By Adam Henderson
Despite only first appearing in 2015 during the “Convergence” event Jonathan Kent, son of Clark Kent and Lois Lane, has been pulling a speed-run to steal Cable’s title of “most ridiculously complicated backstory in comics”. From being delivered by Thomas Wayne as Batman from the Flashpoint timeline to his lost years held captive on Earth 3, it’s A LOT.
Tom Taylor has taken the best possible approach to this backstory you possibly could with Superman: Son of Kal-El #1, and just slapped a big “Don’t worry about it” on it. Taylor takes advantage of DC’s latest of many reality changing reboots during Death Metal and retells the story of Jon’s birth, focusing not on sentient planet but instead centering the story on Clark, Lois, and Jon. Now it’s still far from a normal birth as Batman and Wonder Woman watch over Lois as she gives birth in the Fortress of Solitude while an (attempted) alien invasion rages above, but it’s straightforward. Understanding the backstory of Jon Kent no longer takes a trip to his wikipedia page.
Whether this is your introduction to Jon Kent or you’ve been there from his beginning, understanding this book is as simple as reading it. There are still some friendly faces to reward those longtime Jon fans but nothing is buried in continuity. This is a perfect jumping on point for Superman fans old and new.
Whilst the issue itself isn’t too plot heavy, it has a clear focus on defining Jon and who he is. Instead of falling into the easy trap of making Jon a clone of his father (not literally, that’s Conner), it sets a clear distinction on what makes Jon different from Clark and how he will function differently as Superman. By placing the focus as much on Jon’s human heritage as his Kryptonian. By showing the influence that having Lois Lane as a mother just as much as having Superman as a father, Taylor is able to instantly set Jon apart from Clark.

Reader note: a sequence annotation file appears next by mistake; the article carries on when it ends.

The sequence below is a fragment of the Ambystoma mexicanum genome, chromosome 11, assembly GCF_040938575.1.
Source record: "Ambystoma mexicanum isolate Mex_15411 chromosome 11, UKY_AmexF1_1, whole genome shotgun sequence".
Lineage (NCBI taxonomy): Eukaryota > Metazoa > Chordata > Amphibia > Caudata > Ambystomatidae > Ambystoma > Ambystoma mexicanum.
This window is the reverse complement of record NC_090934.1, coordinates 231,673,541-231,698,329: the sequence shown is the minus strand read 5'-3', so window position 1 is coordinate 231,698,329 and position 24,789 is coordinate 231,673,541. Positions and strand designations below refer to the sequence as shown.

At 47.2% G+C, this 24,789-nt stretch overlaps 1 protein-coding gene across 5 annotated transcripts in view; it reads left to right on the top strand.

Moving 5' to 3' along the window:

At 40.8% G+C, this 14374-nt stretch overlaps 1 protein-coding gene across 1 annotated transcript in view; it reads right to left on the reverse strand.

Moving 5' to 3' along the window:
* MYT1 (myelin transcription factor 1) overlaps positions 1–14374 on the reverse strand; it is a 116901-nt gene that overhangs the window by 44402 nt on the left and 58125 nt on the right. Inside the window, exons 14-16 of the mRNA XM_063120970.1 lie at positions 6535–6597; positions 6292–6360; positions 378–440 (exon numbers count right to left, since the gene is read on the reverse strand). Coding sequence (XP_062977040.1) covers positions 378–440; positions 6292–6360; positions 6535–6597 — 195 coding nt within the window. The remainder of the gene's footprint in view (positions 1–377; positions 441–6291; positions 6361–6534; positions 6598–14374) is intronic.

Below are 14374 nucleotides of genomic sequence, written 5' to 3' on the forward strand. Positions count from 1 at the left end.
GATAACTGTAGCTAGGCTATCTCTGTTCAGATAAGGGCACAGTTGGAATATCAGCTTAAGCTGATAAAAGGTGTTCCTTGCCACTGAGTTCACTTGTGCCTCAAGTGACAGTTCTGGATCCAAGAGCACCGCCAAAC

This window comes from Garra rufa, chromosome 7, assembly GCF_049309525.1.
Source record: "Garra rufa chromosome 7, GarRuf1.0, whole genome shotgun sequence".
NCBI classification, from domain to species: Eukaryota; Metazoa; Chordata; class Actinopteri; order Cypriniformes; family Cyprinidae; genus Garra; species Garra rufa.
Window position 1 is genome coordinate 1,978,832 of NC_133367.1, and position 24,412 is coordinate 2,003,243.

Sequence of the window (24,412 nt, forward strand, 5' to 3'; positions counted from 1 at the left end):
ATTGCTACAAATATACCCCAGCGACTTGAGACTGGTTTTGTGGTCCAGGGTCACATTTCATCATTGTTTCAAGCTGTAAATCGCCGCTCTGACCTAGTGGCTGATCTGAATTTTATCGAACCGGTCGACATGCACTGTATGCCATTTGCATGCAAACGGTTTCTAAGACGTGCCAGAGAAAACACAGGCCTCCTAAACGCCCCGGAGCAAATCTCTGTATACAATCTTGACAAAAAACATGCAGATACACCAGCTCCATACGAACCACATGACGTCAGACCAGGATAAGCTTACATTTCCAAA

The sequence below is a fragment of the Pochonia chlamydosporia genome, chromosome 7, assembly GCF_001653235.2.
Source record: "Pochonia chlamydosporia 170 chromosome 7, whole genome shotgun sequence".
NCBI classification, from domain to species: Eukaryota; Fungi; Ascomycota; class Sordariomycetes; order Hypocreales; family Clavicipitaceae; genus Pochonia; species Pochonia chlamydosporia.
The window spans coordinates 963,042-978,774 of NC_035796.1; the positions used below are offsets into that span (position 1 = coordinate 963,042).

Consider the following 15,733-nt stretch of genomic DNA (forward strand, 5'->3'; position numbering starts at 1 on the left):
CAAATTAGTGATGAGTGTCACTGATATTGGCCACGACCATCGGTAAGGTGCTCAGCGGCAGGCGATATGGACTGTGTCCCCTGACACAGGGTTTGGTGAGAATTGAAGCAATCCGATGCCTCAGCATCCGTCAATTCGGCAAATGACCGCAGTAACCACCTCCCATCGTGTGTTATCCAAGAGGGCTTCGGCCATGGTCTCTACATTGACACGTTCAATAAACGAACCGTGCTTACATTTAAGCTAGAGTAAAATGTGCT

That’s not to say his Super-influences aren’t present. Taylor shows how Jon embodies the kindness that really defines Superman perfectly, and makes it abundantly clear he’s a worthy successor to the Superman role. Jon’s mission statement reminds me a lot of Grant Morrison’s take on Superman, especially in All-Star Superman and Action Comics. Both in what drives Superman to be a hero and having him deal with issues proactively instead of reactively, their Superman has always been my favorite and I look forward to Taylor taking a similar approach to the character.
Superman #1 frames Jon’s role in the DC universe in the way I’ve always wanted to see Dick Grayson framed. He’s the son of one of the universe’s biggest heroes and is so connected to the universe as a whole, and that should be celebrated not shied away from. Jon is destined for greatness from the beginning, and I will always love seeing him thrust into bigger and bigger roles. With the Super Sons we saw the beginning of that, and I hope that Taylor continues to focus on Jon’s place in the wider universe as Superman as the series progresses.
The success of this issue is as much a work of John Timms and Gabe Eltaeb as it is of Taylor. Timms work is dynamic as ever, and Eltaeb enhances that in every way. There are some great layouts throughout the issue and some stunning splash pages which show how suited this creative team is to showing the full extent of a character like Superman’s abilities. Dave Sharpe’s letters add a lot of personality to the book too and perfectly compliment the rest of the creative team’s work in every way. His sound effects are used brilliantly and without spoiling it, some were genuinely hilarious.
Overall, Superman: Son of Kal-El feels like the beginning of a bold new era for Superman that aims to use Jon to bring something new, yet familiar, to the character and his history. It’s a perfect place for fans of the character to jump back in with, and it’s set up for characters who know nothing about either Jon or even Clark Kent to start here. With what has been set up in this debut issue, I can’t wait to see what’s next.